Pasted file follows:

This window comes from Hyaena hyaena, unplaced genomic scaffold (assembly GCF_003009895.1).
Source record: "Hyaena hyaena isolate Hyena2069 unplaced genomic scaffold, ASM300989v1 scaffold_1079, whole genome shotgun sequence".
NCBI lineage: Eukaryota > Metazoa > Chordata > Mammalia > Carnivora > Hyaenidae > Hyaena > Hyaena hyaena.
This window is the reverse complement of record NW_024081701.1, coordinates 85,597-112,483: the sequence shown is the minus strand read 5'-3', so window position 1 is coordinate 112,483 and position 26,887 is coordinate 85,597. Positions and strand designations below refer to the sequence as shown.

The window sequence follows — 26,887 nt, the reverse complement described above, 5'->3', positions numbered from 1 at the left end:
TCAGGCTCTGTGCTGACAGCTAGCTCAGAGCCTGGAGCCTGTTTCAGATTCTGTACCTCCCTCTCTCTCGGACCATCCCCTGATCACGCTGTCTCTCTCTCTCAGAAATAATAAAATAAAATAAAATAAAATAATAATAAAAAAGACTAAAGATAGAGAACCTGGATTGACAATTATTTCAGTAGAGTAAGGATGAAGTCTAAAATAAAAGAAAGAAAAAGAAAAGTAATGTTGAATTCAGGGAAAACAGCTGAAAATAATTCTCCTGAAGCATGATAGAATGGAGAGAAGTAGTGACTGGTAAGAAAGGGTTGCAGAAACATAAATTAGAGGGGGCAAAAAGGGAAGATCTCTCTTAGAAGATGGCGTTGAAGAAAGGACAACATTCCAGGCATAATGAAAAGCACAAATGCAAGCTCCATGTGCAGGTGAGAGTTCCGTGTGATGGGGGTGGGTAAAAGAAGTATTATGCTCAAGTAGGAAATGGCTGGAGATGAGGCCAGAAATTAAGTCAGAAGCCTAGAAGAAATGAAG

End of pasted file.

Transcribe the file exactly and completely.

This window comes from Hyaena hyaena, unplaced genomic scaffold (assembly GCF_003009895.1).
Source record: "Hyaena hyaena isolate Hyena2069 unplaced genomic scaffold, ASM300989v1 scaffold_1079, whole genome shotgun sequence".
NCBI lineage: Eukaryota > Metazoa > Chordata > Mammalia > Carnivora > Hyaenidae > Hyaena > Hyaena hyaena.
This window is the reverse complement of record NW_024081701.1, coordinates 85,597-112,483: the sequence shown is the minus strand read 5'-3', so window position 1 is coordinate 112,483 and position 26,887 is coordinate 85,597. Positions and strand designations below refer to the sequence as shown.

The window sequence follows — 26,887 nt, the reverse complement described above, 5'->3', positions numbered from 1 at the left end:
TCAGGCTCTGTGCTGACAGCTAGCTCAGAGCCTGGAGCCTGTTTCAGATTCTGTACCTCCCTCTCTCTCGGACCATCCCCTGATCACGCTGTCTCTCTCTCTCAGAAATAATAAAATAAAATAAAATAAAATAATAATAAAAAAGACTAAAGATAGAGAACCTGGATTGACAATTATTTCAGTAGAGTAAGGATGAAGTCTAAAATAAAAGAAAGAAAAAGAAAAGTAATGTTGAATTCAGGGAAAACAGCTGAAAATAATTCTCCTGAAGCATGATAGAATGGAGAGAAGTAGTGACTGGTAAGAAAGGGTTGCAGAAACATAAATTAGAGGGGGCAAAAAGGGAAGATCTCTCTTAGAAGATGGCGTTGAAGAAAGGACAACATTCCAGGCATAATGAAAAGCACAAATGCAAGCTCCATGTGCAGGTGAGAGTTCCGTGTGATGGGGGTGGGTAAAAGAAGTATTATGCTCAAGTAGGAAATGGCTGGAGATGAGGCCAGAAATTAAGTCAGAAGCCTAGAAGAAATGAAG